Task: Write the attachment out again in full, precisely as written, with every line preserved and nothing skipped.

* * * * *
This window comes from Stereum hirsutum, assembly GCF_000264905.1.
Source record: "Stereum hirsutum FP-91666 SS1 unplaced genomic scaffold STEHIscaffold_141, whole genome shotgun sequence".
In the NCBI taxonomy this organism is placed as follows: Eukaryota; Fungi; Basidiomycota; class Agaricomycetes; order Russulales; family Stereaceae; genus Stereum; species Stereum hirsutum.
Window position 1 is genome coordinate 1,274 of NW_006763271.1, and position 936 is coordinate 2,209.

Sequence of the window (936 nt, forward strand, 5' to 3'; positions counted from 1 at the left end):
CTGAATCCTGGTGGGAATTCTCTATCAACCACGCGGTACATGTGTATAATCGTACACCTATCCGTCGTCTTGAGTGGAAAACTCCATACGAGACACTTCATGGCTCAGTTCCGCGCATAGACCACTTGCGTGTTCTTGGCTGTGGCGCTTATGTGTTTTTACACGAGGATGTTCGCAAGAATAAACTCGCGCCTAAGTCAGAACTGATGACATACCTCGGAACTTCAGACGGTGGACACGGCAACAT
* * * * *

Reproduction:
This window comes from Stereum hirsutum, assembly GCF_000264905.1.
Source record: "Stereum hirsutum FP-91666 SS1 unplaced genomic scaffold STEHIscaffold_141, whole genome shotgun sequence".
In the NCBI taxonomy this organism is placed as follows: Eukaryota; Fungi; Basidiomycota; class Agaricomycetes; order Russulales; family Stereaceae; genus Stereum; species Stereum hirsutum.
Window position 1 is genome coordinate 1,274 of NW_006763271.1, and position 936 is coordinate 2,209.

Sequence of the window (936 nt, forward strand, 5' to 3'; positions counted from 1 at the left end):
CTGAATCCTGGTGGGAATTCTCTATCAACCACGCGGTACATGTGTATAATCGTACACCTATCCGTCGTCTTGAGTGGAAAACTCCATACGAGACACTTCATGGCTCAGTTCCGCGCATAGACCACTTGCGTGTTCTTGGCTGTGGCGCTTATGTGTTTTTACACGAGGATGTTCGCAAGAATAAACTCGCGCCTAAGTCAGAACTGATGACATACCTCGGAACTTCAGACGGTGGACACGGCAACAT